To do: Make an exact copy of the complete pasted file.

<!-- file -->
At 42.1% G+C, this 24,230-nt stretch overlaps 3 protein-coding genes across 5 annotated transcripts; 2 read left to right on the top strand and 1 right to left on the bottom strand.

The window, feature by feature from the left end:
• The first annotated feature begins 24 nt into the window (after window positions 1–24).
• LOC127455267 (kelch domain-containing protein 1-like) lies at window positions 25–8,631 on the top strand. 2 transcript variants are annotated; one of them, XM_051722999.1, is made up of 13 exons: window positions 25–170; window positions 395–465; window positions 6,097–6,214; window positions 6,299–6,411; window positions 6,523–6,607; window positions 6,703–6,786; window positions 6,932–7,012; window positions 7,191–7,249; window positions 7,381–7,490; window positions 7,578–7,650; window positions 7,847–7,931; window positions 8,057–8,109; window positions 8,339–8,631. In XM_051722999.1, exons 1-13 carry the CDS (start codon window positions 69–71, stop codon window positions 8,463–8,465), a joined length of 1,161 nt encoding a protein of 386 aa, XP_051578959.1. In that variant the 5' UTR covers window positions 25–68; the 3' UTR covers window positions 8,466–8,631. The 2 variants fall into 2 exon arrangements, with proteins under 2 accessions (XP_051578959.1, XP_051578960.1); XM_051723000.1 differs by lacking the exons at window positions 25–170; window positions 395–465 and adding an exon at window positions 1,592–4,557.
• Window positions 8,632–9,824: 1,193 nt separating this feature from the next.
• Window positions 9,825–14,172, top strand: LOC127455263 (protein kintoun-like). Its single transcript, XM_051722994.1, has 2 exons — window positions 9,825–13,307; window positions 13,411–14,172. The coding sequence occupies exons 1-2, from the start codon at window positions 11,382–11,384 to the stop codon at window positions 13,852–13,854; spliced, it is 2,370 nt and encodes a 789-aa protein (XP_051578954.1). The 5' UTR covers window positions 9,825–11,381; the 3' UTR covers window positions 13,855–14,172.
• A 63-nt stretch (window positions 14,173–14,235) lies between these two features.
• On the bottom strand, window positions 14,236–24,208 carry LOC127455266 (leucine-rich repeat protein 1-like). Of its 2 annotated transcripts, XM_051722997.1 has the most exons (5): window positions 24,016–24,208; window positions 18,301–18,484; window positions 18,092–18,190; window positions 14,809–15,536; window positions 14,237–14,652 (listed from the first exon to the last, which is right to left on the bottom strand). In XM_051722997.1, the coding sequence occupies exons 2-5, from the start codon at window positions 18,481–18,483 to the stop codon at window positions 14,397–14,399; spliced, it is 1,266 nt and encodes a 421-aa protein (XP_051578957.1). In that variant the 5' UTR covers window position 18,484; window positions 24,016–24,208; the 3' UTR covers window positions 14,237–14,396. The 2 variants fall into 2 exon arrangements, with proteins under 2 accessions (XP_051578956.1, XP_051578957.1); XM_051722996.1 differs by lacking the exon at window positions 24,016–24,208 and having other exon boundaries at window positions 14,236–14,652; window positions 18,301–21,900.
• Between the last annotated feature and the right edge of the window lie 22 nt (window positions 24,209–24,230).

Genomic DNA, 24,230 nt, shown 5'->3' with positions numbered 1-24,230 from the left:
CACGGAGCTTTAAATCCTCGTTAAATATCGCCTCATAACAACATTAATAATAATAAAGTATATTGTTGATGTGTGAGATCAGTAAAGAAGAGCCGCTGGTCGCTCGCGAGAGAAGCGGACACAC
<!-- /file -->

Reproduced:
At 42.1% G+C, this 24,230-nt stretch overlaps 3 protein-coding genes across 5 annotated transcripts; 2 read left to right on the top strand and 1 right to left on the bottom strand.

The window, feature by feature from the left end:
• The first annotated feature begins 24 nt into the window (after window positions 1–24).
• LOC127455267 (kelch domain-containing protein 1-like) lies at window positions 25–8,631 on the top strand. 2 transcript variants are annotated; one of them, XM_051722999.1, is made up of 13 exons: window positions 25–170; window positions 395–465; window positions 6,097–6,214; window positions 6,299–6,411; window positions 6,523–6,607; window positions 6,703–6,786; window positions 6,932–7,012; window positions 7,191–7,249; window positions 7,381–7,490; window positions 7,578–7,650; window positions 7,847–7,931; window positions 8,057–8,109; window positions 8,339–8,631. In XM_051722999.1, exons 1-13 carry the CDS (start codon window positions 69–71, stop codon window positions 8,463–8,465), a joined length of 1,161 nt encoding a protein of 386 aa, XP_051578959.1. In that variant the 5' UTR covers window positions 25–68; the 3' UTR covers window positions 8,466–8,631. The 2 variants fall into 2 exon arrangements, with proteins under 2 accessions (XP_051578959.1, XP_051578960.1); XM_051723000.1 differs by lacking the exons at window positions 25–170; window positions 395–465 and adding an exon at window positions 1,592–4,557.
• Window positions 8,632–9,824: 1,193 nt separating this feature from the next.
• Window positions 9,825–14,172, top strand: LOC127455263 (protein kintoun-like). Its single transcript, XM_051722994.1, has 2 exons — window positions 9,825–13,307; window positions 13,411–14,172. The coding sequence occupies exons 1-2, from the start codon at window positions 11,382–11,384 to the stop codon at window positions 13,852–13,854; spliced, it is 2,370 nt and encodes a 789-aa protein (XP_051578954.1). The 5' UTR covers window positions 9,825–11,381; the 3' UTR covers window positions 13,855–14,172.
• A 63-nt stretch (window positions 14,173–14,235) lies between these two features.
• On the bottom strand, window positions 14,236–24,208 carry LOC127455266 (leucine-rich repeat protein 1-like). Of its 2 annotated transcripts, XM_051722997.1 has the most exons (5): window positions 24,016–24,208; window positions 18,301–18,484; window positions 18,092–18,190; window positions 14,809–15,536; window positions 14,237–14,652 (listed from the first exon to the last, which is right to left on the bottom strand). In XM_051722997.1, the coding sequence occupies exons 2-5, from the start codon at window positions 18,481–18,483 to the stop codon at window positions 14,397–14,399; spliced, it is 1,266 nt and encodes a 421-aa protein (XP_051578957.1). In that variant the 5' UTR covers window position 18,484; window positions 24,016–24,208; the 3' UTR covers window positions 14,237–14,396. The 2 variants fall into 2 exon arrangements, with proteins under 2 accessions (XP_051578956.1, XP_051578957.1); XM_051722996.1 differs by lacking the exon at window positions 24,016–24,208 and having other exon boundaries at window positions 14,236–14,652; window positions 18,301–21,900.
• Between the last annotated feature and the right edge of the window lie 22 nt (window positions 24,209–24,230).

Genomic DNA, 24,230 nt, shown 5'->3' with positions numbered 1-24,230 from the left:
CACGGAGCTTTAAATCCTCGTTAAATATCGCCTCATAACAACATTAATAATAATAAAGTATATTGTTGATGTGTGAGATCAGTAAAGAAGAGCCGCTGGTCGCTCGCGAGAGAAGCGGACACAC